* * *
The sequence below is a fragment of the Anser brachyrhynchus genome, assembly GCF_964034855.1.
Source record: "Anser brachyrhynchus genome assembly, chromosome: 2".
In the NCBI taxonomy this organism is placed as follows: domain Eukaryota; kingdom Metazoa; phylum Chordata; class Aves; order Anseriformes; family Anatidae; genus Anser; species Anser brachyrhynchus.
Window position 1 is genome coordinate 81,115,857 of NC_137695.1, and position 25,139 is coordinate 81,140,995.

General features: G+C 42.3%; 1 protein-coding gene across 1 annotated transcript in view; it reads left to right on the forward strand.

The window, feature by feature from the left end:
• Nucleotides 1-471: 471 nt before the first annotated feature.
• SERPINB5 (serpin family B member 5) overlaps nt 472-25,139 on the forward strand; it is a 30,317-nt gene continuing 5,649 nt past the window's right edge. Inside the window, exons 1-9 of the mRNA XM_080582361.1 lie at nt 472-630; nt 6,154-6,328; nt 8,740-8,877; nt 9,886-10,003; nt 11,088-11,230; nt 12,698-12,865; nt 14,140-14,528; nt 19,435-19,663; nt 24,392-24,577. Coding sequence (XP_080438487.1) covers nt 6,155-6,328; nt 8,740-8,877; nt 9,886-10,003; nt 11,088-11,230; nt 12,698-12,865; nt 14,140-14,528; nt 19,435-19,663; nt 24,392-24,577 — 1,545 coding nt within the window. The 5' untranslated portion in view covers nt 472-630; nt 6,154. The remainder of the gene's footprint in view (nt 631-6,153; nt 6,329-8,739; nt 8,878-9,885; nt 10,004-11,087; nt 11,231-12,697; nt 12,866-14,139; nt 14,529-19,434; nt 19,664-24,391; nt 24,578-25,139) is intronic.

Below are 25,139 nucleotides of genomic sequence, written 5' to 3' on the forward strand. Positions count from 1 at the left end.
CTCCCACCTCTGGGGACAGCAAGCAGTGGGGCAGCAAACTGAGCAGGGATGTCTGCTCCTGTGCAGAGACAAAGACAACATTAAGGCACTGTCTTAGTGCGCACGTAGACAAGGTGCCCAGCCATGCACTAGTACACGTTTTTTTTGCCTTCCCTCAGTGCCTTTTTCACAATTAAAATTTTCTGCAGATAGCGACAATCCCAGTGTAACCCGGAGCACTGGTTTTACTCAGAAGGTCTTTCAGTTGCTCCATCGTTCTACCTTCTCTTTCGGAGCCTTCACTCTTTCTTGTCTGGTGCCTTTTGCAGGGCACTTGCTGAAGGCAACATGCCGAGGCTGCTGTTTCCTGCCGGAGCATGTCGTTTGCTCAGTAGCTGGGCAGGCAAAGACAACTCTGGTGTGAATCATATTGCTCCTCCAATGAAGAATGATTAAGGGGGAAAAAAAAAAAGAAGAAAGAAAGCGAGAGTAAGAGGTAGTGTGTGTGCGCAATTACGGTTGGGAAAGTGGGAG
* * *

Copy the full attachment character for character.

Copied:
The sequence below is a fragment of the Anser brachyrhynchus genome, assembly GCF_964034855.1.
Source record: "Anser brachyrhynchus genome assembly, chromosome: 2".
In the NCBI taxonomy this organism is placed as follows: domain Eukaryota; kingdom Metazoa; phylum Chordata; class Aves; order Anseriformes; family Anatidae; genus Anser; species Anser brachyrhynchus.
Window position 1 is genome coordinate 81,115,857 of NC_137695.1, and position 25,139 is coordinate 81,140,995.

General features: G+C 42.3%; 1 protein-coding gene across 1 annotated transcript in view; it reads left to right on the forward strand.

The window, feature by feature from the left end:
• Nucleotides 1-471: 471 nt before the first annotated feature.
• SERPINB5 (serpin family B member 5) overlaps nt 472-25,139 on the forward strand; it is a 30,317-nt gene continuing 5,649 nt past the window's right edge. Inside the window, exons 1-9 of the mRNA XM_080582361.1 lie at nt 472-630; nt 6,154-6,328; nt 8,740-8,877; nt 9,886-10,003; nt 11,088-11,230; nt 12,698-12,865; nt 14,140-14,528; nt 19,435-19,663; nt 24,392-24,577. Coding sequence (XP_080438487.1) covers nt 6,155-6,328; nt 8,740-8,877; nt 9,886-10,003; nt 11,088-11,230; nt 12,698-12,865; nt 14,140-14,528; nt 19,435-19,663; nt 24,392-24,577 — 1,545 coding nt within the window. The 5' untranslated portion in view covers nt 472-630; nt 6,154. The remainder of the gene's footprint in view (nt 631-6,153; nt 6,329-8,739; nt 8,878-9,885; nt 10,004-11,087; nt 11,231-12,697; nt 12,866-14,139; nt 14,529-19,434; nt 19,664-24,391; nt 24,578-25,139) is intronic.

Below are 25,139 nucleotides of genomic sequence, written 5' to 3' on the forward strand. Positions count from 1 at the left end.
CTCCCACCTCTGGGGACAGCAAGCAGTGGGGCAGCAAACTGAGCAGGGATGTCTGCTCCTGTGCAGAGACAAAGACAACATTAAGGCACTGTCTTAGTGCGCACGTAGACAAGGTGCCCAGCCATGCACTAGTACACGTTTTTTTTGCCTTCCCTCAGTGCCTTTTTCACAATTAAAATTTTCTGCAGATAGCGACAATCCCAGTGTAACCCGGAGCACTGGTTTTACTCAGAAGGTCTTTCAGTTGCTCCATCGTTCTACCTTCTCTTTCGGAGCCTTCACTCTTTCTTGTCTGGTGCCTTTTGCAGGGCACTTGCTGAAGGCAACATGCCGAGGCTGCTGTTTCCTGCCGGAGCATGTCGTTTGCTCAGTAGCTGGGCAGGCAAAGACAACTCTGGTGTGAATCATATTGCTCCTCCAATGAAGAATGATTAAGGGGGAAAAAAAAAAAGAAGAAAGAAAGCGAGAGTAAGAGGTAGTGTGTGTGCGCAATTACGGTTGGGAAAGTGGGAG